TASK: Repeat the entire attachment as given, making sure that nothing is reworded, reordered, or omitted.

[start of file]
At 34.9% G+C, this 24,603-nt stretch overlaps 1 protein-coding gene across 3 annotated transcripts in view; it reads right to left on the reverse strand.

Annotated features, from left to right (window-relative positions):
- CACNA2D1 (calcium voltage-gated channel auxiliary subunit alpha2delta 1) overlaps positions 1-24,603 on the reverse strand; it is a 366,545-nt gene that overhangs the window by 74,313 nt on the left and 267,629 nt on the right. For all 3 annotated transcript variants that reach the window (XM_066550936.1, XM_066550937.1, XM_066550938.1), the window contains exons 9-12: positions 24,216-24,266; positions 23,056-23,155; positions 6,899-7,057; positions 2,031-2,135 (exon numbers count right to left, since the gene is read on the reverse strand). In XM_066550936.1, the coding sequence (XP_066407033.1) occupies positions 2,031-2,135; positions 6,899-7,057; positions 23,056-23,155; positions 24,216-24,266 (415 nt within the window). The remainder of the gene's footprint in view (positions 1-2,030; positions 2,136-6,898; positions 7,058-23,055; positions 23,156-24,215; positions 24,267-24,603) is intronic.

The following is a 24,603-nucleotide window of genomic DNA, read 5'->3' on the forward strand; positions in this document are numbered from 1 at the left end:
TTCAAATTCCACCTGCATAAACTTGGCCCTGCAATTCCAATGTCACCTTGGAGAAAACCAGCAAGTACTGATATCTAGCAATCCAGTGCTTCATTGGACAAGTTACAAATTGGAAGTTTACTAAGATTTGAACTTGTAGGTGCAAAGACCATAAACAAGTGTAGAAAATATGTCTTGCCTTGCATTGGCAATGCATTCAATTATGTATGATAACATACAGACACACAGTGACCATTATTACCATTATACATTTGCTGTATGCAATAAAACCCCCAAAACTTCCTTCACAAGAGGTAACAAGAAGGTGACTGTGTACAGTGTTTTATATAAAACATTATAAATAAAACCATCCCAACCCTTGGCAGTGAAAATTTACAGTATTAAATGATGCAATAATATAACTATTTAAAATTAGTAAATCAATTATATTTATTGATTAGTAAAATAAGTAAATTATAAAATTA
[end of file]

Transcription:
At 34.9% G+C, this 24,603-nt stretch overlaps 1 protein-coding gene across 3 annotated transcripts in view; it reads right to left on the reverse strand.

Annotated features, from left to right (window-relative positions):
- CACNA2D1 (calcium voltage-gated channel auxiliary subunit alpha2delta 1) overlaps positions 1-24,603 on the reverse strand; it is a 366,545-nt gene that overhangs the window by 74,313 nt on the left and 267,629 nt on the right. For all 3 annotated transcript variants that reach the window (XM_066550936.1, XM_066550937.1, XM_066550938.1), the window contains exons 9-12: positions 24,216-24,266; positions 23,056-23,155; positions 6,899-7,057; positions 2,031-2,135 (exon numbers count right to left, since the gene is read on the reverse strand). In XM_066550936.1, the coding sequence (XP_066407033.1) occupies positions 2,031-2,135; positions 6,899-7,057; positions 23,056-23,155; positions 24,216-24,266 (415 nt within the window). The remainder of the gene's footprint in view (positions 1-2,030; positions 2,136-6,898; positions 7,058-23,055; positions 23,156-24,215; positions 24,267-24,603) is intronic.

The following is a 24,603-nucleotide window of genomic DNA, read 5'->3' on the forward strand; positions in this document are numbered from 1 at the left end:
TTCAAATTCCACCTGCATAAACTTGGCCCTGCAATTCCAATGTCACCTTGGAGAAAACCAGCAAGTACTGATATCTAGCAATCCAGTGCTTCATTGGACAAGTTACAAATTGGAAGTTTACTAAGATTTGAACTTGTAGGTGCAAAGACCATAAACAAGTGTAGAAAATATGTCTTGCCTTGCATTGGCAATGCATTCAATTATGTATGATAACATACAGACACACAGTGACCATTATTACCATTATACATTTGCTGTATGCAATAAAACCCCCAAAACTTCCTTCACAAGAGGTAACAAGAAGGTGACTGTGTACAGTGTTTTATATAAAACATTATAAATAAAACCATCCCAACCCTTGGCAGTGAAAATTTACAGTATTAAATGATGCAATAATATAACTATTTAAAATTAGTAAATCAATTATATTTATTGATTAGTAAAATAAGTAAATTATAAAATTA